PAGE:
I had an interesting discussion with a government officer today about the relevance of race-based politics and the Special Position of the Malays in the Constitution. Here is what Tun Dr Ismail said according to a book written by Ooi Kee Beng:
"I regard the special position of the Malays as a handicap given to the Malays with the consent of all the other races who have become citizens of this country so as to enable the Malays to compete on equal footing for equal opportunities in this country. That and that alone is the only aim of the Special Position of the Malays. But unfortunately the Malays themselves have tended to give the impression consciously or unconsciously that the Special Position of the Malays is a sign that the Malays are placed superior to the other races in the country. The biggest mistake that the Malays made of course was to coin the term "Bumiputra" because this term tended to convey an entirely different meaning to what was intended for the Special Position of the Malays. By coining "Bumiputra" the non-Malays suspected the Malays of wanting to classify themselves as first-class citizens while they were relegated to second-class (Letters 23 February 1970)".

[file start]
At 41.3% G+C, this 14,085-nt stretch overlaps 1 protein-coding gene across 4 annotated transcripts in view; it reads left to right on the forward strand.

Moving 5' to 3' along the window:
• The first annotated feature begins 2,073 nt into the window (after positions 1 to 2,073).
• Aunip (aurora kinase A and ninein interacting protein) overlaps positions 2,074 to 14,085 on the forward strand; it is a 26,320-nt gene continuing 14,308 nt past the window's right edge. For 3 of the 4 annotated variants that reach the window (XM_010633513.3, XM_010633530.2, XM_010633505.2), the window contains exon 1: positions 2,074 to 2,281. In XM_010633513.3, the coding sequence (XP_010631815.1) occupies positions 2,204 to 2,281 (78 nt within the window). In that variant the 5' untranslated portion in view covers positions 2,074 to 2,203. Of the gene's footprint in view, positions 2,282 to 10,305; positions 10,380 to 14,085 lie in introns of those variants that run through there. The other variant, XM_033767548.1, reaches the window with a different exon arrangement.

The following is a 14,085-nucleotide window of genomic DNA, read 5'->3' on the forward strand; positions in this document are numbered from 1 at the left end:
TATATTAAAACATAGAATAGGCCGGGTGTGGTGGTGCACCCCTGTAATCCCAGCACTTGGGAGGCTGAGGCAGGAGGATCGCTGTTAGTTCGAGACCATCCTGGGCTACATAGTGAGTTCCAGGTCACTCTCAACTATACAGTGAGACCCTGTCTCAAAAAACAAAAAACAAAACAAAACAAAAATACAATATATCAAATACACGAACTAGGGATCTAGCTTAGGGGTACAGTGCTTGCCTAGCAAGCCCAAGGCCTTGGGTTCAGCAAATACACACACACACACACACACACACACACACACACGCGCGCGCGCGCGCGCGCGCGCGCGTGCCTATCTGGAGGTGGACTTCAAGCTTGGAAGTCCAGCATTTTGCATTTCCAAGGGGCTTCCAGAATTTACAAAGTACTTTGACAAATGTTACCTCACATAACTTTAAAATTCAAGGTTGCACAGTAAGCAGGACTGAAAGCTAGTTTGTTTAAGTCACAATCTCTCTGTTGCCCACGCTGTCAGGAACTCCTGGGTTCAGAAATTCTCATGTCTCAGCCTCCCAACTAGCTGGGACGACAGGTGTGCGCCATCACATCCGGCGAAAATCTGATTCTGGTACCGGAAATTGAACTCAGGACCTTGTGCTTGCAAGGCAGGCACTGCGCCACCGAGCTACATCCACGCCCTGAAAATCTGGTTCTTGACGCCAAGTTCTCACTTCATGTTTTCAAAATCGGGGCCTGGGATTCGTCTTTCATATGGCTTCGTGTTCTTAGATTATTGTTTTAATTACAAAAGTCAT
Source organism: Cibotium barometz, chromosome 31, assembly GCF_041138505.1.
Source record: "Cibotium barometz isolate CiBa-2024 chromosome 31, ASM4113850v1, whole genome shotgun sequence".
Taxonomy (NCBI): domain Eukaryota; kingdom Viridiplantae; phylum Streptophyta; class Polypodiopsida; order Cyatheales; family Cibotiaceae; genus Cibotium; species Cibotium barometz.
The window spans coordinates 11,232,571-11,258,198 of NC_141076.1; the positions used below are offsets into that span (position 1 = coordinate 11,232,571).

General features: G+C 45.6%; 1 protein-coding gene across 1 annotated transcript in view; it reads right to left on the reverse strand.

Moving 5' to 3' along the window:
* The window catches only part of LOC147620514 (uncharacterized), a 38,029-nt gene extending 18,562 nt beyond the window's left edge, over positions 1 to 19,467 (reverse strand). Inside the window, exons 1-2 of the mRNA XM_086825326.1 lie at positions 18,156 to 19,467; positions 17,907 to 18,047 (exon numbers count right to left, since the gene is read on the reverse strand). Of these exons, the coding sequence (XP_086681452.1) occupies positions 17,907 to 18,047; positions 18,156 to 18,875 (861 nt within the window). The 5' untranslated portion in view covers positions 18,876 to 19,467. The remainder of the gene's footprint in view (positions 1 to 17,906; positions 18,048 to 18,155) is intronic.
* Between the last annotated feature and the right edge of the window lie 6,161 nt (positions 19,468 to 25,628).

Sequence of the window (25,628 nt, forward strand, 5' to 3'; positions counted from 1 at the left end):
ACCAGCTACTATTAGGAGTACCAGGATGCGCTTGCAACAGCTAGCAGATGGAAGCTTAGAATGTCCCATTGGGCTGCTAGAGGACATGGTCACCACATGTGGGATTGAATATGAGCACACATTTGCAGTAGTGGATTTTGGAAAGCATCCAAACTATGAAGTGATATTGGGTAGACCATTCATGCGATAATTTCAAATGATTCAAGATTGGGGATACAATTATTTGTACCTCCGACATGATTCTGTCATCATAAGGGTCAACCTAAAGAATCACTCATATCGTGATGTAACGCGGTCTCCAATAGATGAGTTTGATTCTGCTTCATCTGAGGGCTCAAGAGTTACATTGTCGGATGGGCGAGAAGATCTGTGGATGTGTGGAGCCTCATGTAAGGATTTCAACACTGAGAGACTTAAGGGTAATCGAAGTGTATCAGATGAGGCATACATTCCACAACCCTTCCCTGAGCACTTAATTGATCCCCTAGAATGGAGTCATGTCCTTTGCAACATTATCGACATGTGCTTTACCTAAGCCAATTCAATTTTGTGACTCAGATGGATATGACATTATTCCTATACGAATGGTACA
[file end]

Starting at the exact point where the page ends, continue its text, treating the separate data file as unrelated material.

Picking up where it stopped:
"An UMNO man complained at a meeting that despite Malay rights, the Malaysian contingent preparing for the Munich Olympics was made up mainly of Chinese. "Where are Malay rights there?" he asked. No one knew what to say, and it fell on Ismail to answer: "Special rights are only in the field of economics, not in sports," he ventured. "Do you mean to say we should use strings to make Malays good at high jump?" At that he burst out laughing. That was one of the few times I saw him laugh so heartily (Interview with Tun Ghafar 16 Oct 2005)".
I argued that the dynamics of Malaysian politics have slightly shifted into a new direction since the last election. Race-based politics may or may not be relevant, if it's not relevant, it's a matter of time. Like-wise, if the other races want equality, all should compromise. If not, it is a big stale mate. I think we are seeing the start of the transition in the cities. It would be a long time until the rural folks would start thinking about it. Having said that, I still think that our country will remain a country with Islam as its official religion and the king is recognized as the Head of State. As long as that remains, the Malays will be in a slightly "privileged" position. That's just an opinion.
He also argued that we were never invaded by the Brits; we were merely consulted on administrative advice. The word he used was 'jajah' (conquer) and that the Brits never conquered us. I said, if you were right, somebody needs to change our history books and what we're teaching our kids.
For those who are second-guessing me, this is my stand: The Special Rights are there to allow the Malays to compete on a level-playing field. When that day happens, i.e. Malay has 55% of the economic pie (the term economic pie is also subject to discussion), the handicap should be removed, like the game of golf.